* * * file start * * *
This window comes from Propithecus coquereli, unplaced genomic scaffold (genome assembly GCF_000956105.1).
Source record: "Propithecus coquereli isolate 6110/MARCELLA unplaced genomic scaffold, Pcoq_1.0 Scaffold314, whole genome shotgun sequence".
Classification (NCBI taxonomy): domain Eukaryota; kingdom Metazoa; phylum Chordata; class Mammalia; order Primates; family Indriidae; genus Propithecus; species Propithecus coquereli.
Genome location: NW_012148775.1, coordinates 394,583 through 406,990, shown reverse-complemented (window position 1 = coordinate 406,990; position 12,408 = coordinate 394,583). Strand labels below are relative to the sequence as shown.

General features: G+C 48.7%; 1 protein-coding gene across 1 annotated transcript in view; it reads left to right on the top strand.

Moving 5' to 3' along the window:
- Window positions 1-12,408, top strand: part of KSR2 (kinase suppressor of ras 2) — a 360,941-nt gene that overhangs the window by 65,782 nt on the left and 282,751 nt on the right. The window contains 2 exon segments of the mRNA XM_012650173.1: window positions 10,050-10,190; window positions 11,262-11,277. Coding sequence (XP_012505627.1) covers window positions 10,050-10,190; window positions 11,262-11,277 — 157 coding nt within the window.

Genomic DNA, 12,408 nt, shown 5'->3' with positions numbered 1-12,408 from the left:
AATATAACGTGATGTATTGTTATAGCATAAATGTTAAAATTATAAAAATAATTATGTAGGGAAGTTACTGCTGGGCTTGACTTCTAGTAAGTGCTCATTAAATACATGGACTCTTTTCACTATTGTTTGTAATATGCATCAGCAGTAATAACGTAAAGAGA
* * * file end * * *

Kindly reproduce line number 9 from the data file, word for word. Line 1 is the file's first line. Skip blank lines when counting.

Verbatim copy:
AATATAACGTGATGTATTGTTATAGCATAAATGTTAAAATTATAAAAATAATTATGTAGGGAAGTTACTGCTGGGCTTGACTTCTAGTAAGTGCTCATTAAATACATGGACTCTTTTCACTATTGTTTGTAATATGCATCAGCAGTAATAACGTAAAGAGA